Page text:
I woke up wondering where unresolved dreams go. That was my first thought this morning … what happens to the early morning dreams that inevitably get interrupted when it’s time to wake up? Few of us have the luxury of starting a day when we’re ready. There’s usually a dog that needs walking, a baby that needs feeding, a kid that needs to be taken to school; an appointment, a job. Imagine a life in which you get to fall asleep and rise awake according to your own rhythms. Wouldn’t that be something?
Why do we live in such weird ways? Who decided a work day should be 9-5 or that school should start at 8?
Oh lordy. I’m headed down a rabbit hole I didn’t intend to enter this morning.
So yes, I went to the Architectural Digest Design Show in New York on Saturday. It was a terrific concentration of furniture and arts and lighting, decorative stuff, electronics, appliances. It was overwhelming, of course, to try to take it all in in a few hours, but it was hugely inspirational and fun. In part because of the stuff there, but mostly because of the people.
You know me; I’m mad for people.
I wanted to know everyone’s story: what inspires you? How did you get started doing this? How do you make this thing? Is the show going well for you? What I found was that people were more than happy to answer my questions. Which is why I know so much now about the field bed that Riley, the brains behind Hinterland, is making. Also, I very much want one, not because it makes any sense in my life or I need one, but because I met the person who makes the thing and he told me about what inspired him and who he is and how long he’s been making things and what he loves the most about all of it.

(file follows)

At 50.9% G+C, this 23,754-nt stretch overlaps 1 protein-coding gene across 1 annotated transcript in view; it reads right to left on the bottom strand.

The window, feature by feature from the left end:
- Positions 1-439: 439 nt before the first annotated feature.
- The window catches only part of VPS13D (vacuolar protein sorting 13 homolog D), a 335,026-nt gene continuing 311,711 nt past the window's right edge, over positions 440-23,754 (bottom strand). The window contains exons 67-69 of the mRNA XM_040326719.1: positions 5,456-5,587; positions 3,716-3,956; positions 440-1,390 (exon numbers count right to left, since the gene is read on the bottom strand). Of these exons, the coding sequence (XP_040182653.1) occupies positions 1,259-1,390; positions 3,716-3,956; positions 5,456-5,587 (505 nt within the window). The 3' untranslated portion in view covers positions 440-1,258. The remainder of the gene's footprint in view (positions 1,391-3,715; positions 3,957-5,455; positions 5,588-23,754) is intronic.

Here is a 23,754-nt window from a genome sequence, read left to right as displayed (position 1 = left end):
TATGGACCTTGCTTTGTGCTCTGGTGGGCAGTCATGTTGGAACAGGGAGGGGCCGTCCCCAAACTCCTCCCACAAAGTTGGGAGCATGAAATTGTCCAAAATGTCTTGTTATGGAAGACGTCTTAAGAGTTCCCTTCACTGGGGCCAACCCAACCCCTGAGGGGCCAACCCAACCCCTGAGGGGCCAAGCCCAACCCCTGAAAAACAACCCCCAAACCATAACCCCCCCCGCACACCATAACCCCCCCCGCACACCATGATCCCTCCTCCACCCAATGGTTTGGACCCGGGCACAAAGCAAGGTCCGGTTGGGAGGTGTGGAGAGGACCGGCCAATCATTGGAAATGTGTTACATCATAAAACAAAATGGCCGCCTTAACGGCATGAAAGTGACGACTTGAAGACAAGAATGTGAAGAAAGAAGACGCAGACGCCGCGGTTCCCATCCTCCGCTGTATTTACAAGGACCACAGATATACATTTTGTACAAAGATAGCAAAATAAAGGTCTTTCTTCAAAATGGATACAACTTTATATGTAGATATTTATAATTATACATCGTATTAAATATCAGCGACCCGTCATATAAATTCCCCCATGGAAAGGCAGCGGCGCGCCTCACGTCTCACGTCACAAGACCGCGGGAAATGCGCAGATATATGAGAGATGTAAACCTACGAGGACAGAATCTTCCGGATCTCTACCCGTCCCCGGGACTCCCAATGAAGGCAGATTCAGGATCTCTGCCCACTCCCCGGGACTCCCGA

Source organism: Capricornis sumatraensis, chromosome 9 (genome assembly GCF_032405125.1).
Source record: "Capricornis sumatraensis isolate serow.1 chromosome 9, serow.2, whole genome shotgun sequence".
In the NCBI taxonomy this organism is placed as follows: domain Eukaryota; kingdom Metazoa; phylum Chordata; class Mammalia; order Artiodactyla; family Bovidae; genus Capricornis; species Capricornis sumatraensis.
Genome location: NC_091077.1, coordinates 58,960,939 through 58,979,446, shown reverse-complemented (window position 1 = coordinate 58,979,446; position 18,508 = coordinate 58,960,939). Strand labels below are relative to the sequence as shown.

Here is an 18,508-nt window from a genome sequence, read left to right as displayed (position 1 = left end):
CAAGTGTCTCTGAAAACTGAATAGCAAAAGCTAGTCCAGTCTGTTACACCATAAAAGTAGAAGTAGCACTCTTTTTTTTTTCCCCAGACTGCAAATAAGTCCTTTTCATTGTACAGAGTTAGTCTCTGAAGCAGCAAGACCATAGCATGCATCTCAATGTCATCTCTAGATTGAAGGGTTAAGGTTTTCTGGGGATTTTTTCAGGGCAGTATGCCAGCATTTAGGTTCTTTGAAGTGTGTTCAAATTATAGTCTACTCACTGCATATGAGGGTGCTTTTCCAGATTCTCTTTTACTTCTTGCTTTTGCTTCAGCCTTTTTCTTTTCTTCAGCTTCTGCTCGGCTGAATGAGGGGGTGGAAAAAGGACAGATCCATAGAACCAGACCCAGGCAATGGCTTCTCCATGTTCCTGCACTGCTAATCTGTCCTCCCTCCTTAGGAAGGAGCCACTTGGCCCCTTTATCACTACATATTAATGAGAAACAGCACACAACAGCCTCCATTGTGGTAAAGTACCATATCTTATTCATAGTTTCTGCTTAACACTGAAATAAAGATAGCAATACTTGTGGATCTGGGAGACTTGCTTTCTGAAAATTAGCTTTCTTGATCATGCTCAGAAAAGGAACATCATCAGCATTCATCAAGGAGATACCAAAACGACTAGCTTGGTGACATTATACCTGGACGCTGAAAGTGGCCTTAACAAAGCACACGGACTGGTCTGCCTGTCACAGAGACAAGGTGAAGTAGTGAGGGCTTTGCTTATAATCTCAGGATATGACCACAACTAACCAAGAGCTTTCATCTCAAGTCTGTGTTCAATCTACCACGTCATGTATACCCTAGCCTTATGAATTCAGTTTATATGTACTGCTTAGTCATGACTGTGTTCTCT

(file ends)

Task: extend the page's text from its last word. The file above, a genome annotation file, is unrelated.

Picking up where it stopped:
The thing has a story; the story is meaningful.
It wasn’t … well, it’s my job and so usually I sit at a computer and futz around, stealing ideas from other people, and then someone else in the back of the building makes the thing and … voila! We really want you to buy it because we’re hoping to make a lot of money!
The guy standing there had come to New York from British Columbia and when I asked him what inspired him to create the field bed he told me a story about army camp beds and his relationship to the woods where he lives and how those things manifested in his idea for this beautiful little bed. Suddenly the bed sitting there in the middle of a huge warehouse in the middle of a huge city meant something.
I think that’s the way it’s supposed to work. I really believe that things we make aren’t all that meaningful unless they matter to us in some important way that has nothing to do with making a living. When the heart is in the object, the object matters. Otherwise it’s just taking up space in an already-overcrowded, filled-with-crap world.
If you’re going to make something, make it timeless. Make it because you can’t not make it. Make it because it looks like all your dreams.
The woman who makes the very cool jewelry told me that she is inspired by the night sky. She was wearing all-black with one of her gorgeous necklaces around her neck and could easily have been a constellation herself. Karen Konzuk told me she’s been making jewelry for almost her entire life … thirty years? The pieces she’s making now, from concrete and diamond dust, are about simplicity and architectural elegance. I cannot stop thinking about them, in large part because I was so enchanted by Karen, so impressed by her commitment to her art and her continual growth and development in that realm, over a long period of time.